A few weeks back Entertainment Weekly and TV Land unveiled their list of the greatest television icons of all time. Late night king Johnny Carson came out on top, and frankly, it’s exactly where he deserves to be … at least for now.
Unlike classic sitcoms like I Love Lucy or pop-culture juggernauts like Star Trek, talk shows aren’t known for their replay value. Yes, there may be a sketch here or there or a particularly funny blooper, but folks don’t typically tune in to a 35-year-old episode of The Merv Griffin Show. Give it another 10 years and the king of comedy is sure to be overthrown. When it comes down to it, these rankings aren’t based on anything quantifiable.
The same can’t be said of the C.Q. Press’s Most Dangerous Cities list. It’s based on things you can count — the number of murders, rapes, assaults, robberies, etc. According to that list, North Charleston ranks a very rank No. 7, putting it in the company of noted crime heavyweights like Detroit (No. 1) and Oakland (No. 4). But to hear it from North Charleston Police Chief Jon Zumalt, the list is as bogus as the ill-fated sequel to Bill and Ted’s Excellent Adventure.
In one local report after another, the chief dismisses the rankings, with methods both disingenuous (denying he pays attention to such things) and xenophobic (we don’t need a bunch of Yankees telling us we got a crime problem). However, Zumalt has one dismissal that trumps all others. In a WCIV report, Zumalt says, “In South Carolina, we’re No. 21 for cities in our state. This study is saying we’re No. 7. It’s ludicrous.”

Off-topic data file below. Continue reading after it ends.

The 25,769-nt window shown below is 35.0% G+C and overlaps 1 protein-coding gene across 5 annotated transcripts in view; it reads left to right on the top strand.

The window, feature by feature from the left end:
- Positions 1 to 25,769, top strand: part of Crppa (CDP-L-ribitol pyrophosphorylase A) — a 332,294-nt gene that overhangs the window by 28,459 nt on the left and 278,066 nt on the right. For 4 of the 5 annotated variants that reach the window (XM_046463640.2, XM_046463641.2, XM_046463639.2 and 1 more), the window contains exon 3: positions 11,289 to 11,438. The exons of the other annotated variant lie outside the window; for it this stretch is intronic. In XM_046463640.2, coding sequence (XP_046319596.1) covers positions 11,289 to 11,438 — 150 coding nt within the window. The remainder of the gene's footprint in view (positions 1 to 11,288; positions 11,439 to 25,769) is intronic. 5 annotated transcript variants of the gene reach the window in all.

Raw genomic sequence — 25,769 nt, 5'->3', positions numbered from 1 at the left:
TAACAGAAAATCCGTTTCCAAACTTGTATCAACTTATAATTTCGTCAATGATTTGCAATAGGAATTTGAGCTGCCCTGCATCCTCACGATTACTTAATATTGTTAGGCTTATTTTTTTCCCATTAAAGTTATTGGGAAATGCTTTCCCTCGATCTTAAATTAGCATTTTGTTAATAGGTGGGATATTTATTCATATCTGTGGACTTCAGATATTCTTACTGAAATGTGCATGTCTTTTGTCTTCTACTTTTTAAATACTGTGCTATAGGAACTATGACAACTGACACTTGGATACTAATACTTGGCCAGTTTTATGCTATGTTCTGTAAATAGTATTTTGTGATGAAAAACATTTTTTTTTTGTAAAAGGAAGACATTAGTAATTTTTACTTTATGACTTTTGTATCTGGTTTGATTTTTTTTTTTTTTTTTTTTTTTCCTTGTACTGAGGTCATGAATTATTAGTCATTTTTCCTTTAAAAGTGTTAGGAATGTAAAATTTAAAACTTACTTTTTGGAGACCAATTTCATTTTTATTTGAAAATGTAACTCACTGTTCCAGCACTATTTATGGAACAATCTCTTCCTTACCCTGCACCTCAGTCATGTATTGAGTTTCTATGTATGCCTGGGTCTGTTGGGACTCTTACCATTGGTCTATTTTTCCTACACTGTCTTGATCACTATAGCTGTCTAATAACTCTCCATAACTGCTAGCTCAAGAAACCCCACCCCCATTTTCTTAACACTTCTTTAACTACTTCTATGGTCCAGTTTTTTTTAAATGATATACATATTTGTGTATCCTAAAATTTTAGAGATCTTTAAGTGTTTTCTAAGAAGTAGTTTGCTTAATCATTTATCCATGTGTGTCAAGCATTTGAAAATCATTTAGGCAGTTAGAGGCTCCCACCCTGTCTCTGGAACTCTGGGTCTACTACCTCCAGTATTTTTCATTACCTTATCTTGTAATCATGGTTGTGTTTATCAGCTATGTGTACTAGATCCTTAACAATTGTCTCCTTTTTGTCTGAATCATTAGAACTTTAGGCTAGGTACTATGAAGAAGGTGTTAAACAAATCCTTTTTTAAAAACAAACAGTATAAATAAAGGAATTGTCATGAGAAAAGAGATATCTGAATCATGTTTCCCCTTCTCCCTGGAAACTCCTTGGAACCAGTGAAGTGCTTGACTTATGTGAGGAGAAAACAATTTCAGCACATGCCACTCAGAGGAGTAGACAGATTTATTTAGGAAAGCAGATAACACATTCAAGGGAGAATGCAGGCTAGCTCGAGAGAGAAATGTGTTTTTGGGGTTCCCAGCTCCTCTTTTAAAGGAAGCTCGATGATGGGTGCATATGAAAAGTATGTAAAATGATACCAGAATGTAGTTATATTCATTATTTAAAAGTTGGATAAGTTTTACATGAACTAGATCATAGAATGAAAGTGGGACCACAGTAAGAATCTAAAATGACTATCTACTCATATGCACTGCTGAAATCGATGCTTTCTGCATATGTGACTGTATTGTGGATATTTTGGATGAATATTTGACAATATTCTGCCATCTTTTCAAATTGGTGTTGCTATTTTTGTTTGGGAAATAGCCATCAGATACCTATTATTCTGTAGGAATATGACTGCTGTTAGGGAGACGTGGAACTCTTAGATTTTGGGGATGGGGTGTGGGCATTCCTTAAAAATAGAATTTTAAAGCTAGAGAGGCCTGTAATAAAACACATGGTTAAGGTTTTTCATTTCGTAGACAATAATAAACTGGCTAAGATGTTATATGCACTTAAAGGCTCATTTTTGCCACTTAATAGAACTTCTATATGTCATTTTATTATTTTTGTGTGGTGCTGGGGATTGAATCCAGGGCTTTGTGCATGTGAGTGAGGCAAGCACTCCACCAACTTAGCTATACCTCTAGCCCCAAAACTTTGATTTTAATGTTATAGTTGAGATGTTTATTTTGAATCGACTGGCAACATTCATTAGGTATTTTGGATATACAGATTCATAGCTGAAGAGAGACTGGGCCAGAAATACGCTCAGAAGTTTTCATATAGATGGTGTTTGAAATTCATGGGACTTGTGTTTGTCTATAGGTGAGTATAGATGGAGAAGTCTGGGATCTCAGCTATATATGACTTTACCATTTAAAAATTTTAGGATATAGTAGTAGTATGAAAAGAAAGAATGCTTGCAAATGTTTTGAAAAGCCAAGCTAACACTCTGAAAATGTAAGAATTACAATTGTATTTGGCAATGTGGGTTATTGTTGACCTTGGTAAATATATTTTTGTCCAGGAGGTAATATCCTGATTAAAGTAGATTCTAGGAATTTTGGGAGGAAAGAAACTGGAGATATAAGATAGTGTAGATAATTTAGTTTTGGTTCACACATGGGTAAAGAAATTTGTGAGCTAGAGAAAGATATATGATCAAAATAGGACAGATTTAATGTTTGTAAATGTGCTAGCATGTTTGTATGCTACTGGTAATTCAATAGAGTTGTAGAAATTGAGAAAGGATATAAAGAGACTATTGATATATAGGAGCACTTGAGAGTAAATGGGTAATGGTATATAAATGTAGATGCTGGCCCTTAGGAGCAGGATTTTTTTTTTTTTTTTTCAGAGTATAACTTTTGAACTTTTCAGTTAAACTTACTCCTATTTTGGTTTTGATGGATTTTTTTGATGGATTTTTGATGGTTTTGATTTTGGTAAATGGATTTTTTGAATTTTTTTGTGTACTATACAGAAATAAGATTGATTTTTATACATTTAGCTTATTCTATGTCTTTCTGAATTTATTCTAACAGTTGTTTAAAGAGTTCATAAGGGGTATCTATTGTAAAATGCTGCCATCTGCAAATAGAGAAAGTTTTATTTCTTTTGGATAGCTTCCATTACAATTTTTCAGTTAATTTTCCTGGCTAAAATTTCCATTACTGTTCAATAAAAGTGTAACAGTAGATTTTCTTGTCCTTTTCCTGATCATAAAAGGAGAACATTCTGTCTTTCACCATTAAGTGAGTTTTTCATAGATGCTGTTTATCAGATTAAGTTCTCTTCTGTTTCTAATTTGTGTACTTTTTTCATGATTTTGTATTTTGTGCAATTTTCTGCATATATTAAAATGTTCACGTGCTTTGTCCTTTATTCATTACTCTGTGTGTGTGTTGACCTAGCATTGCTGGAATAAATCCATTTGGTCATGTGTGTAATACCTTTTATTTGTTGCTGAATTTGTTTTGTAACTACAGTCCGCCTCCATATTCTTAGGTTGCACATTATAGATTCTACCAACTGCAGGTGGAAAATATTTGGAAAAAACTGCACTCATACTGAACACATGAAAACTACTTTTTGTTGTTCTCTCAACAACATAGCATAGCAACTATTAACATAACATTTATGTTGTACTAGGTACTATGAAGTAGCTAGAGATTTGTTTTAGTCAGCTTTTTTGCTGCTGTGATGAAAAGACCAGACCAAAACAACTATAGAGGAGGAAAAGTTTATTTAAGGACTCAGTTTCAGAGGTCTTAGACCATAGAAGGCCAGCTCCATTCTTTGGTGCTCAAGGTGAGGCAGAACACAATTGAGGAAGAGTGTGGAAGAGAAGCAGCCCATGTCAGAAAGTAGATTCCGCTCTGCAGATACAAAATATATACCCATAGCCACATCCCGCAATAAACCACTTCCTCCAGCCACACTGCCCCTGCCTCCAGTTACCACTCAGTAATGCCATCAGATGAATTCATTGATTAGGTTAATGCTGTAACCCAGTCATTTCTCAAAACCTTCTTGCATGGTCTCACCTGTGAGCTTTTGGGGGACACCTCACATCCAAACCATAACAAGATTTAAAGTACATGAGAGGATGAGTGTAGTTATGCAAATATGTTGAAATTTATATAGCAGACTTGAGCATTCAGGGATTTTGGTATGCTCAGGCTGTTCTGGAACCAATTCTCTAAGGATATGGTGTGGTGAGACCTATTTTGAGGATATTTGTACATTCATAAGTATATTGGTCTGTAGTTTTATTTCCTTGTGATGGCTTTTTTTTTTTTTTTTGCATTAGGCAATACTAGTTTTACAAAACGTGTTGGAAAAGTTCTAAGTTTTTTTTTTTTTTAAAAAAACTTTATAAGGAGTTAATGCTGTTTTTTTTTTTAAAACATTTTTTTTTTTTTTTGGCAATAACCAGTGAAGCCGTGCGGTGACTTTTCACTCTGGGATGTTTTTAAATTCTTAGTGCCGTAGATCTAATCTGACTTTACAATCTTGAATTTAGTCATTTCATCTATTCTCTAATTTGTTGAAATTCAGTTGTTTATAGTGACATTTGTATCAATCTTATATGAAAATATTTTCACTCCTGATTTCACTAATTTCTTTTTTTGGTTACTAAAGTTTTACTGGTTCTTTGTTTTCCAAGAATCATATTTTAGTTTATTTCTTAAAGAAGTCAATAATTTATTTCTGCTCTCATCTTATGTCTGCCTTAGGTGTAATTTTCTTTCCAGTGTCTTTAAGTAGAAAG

No, comparing apples to oranges is. See, North Chuck’s 21st spot on the one list — the one comparing all South Carolina cities no matter how small —and the other — the C.Q. Press study including only cities over 75,000 people — aren’t at odds. They may measure the same thing, but their survey groups are totally different.
A Post & Courier report takes Zumalt’s defense to truly ridiculous lengths: “By one measure, North Charleston ranked as the seventh most dangerous U.S. city in 2006. By another, the Charleston-North Charleston metro region area was the 20th most dangerous in the country …What’s going on?”
What’s going on? Well, that’s a question the P&C attempts to answer: “Much of the discrepancy between the city and metro-area numbers are because they compare different things: newer bedroom communities to older urban areas and touristy beach communities.”
Actually, the problem here is that the surveys compare different population groups — people inhabiting cities and people living in metropolitan areas. In the case of the Charleston metro area, we’ve got all of Charleston, Berekley, and Dorchester counties to consider. In the other survey, North Charleston stands alone like a beauty pageant contestant in the spotlight fumbling a question about why Johnny can’t find Canada on a map.
While Zumalt tries to ease the fears of North Charleston residents with hollow words (“I want citizens out there to know not to be afraid. This isn’t a reflection on our community,” according to WCSC) his own words in that same report betray him: “We’ve increased our arrests every year. We filled the county jail.”
Maybe Zumalt momentarily forgot that cops don’t arrest folks who haven’t committed crimes.
An increase in the number of arrests, coupled with a packed jail, more than suggest that something is rotten in North Charleston and it’s not just the smell from the MeadWestvaco paper mill.